After the outline, depending on the topic of the book, there’s a lot of research to be done. Some of that can be beforehand, some of it is done as I go, and the rest of it falls into the category of [BLAH BLAH – FILL IN MORE HERE LATER – DETAILS!].  More professional writers will use [TK], meaning ‘to come,” but I’m just not that distinguished. I prefer sticking with the BLAH BLAH technique.

And don’t forget the mental block, also known as the dreaded writer’s block. That’s fun and always exceptionally unexpected. And once I step away from the keyboard, there’s no guarantee that I’ll be back any time soon… So for me, it’s critical to ignore writer’s block and just keep writing even if I scrap 90% of what I end up adding to the document. The odds are as long as I keep on writing, I’ll eventually write myself out of the block, but if I stop…well, I’m likely to easily lose a few months.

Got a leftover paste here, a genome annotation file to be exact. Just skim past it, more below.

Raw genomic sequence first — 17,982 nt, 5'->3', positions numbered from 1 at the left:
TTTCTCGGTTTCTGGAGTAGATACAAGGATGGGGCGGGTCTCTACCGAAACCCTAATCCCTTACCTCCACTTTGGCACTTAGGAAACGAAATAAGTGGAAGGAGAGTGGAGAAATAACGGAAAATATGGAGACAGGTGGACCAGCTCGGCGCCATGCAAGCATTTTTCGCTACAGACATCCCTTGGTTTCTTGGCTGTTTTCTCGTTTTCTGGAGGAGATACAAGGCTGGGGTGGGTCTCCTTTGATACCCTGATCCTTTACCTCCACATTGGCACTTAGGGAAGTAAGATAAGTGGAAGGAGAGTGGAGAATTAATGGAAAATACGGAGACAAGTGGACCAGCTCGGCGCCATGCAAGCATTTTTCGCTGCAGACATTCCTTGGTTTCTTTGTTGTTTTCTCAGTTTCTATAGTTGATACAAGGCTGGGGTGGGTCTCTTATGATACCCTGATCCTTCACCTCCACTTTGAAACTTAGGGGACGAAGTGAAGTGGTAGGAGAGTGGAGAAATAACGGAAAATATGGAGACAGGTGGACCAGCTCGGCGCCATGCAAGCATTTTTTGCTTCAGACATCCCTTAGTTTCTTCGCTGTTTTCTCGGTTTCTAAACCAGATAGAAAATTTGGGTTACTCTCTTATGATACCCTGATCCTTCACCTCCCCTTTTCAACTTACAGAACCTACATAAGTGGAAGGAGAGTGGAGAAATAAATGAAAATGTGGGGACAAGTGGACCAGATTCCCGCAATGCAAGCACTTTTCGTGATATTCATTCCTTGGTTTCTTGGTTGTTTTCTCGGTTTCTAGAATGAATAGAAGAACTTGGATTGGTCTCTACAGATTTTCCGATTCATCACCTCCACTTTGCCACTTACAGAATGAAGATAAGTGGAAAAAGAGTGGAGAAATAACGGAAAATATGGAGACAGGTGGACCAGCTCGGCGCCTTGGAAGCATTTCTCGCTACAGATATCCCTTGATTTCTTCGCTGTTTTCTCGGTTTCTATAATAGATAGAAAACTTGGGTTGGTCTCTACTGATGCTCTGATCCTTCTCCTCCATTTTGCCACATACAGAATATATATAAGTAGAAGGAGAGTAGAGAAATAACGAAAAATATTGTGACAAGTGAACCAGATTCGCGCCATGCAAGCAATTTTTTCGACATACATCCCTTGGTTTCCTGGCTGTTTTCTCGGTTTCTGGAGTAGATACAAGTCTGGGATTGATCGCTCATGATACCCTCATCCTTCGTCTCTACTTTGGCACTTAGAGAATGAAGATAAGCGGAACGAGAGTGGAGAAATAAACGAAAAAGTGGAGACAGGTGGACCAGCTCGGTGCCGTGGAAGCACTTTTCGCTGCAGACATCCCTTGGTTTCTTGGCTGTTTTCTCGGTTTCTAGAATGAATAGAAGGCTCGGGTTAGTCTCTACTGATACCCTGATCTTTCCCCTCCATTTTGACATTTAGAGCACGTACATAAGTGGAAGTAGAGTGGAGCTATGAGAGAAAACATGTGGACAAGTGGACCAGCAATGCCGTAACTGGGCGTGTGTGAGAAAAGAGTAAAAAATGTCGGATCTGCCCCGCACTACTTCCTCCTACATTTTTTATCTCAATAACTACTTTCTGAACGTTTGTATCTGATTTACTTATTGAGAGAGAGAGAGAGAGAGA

So, supposing all of this produces a finished novel, there’s also the revision process. That means going back, revising, refining, and hacking away until your raw treasure is a highly polished gem that’s acceptable to submit to an agent. But before you even submit to an agent, you’ve got to make sure you’ve got something worth submitting, and that requires beta readers – friends and family, and maybe even an online stranger or two, who will read your work and give you solid, honest feedback (no matter how much it hurts).

And, oh…an agent.

Somewhere around the time of your 5th draft or so (okay, maybe your 3rd if you’re really good), you can begin to query an agent. Since I began following dozens of agents on Twitter, I’ve started to feel really good about my query letter… If you’re unfamiliar with what a query is, there are hundreds of websites that show you how to effectively query an agent.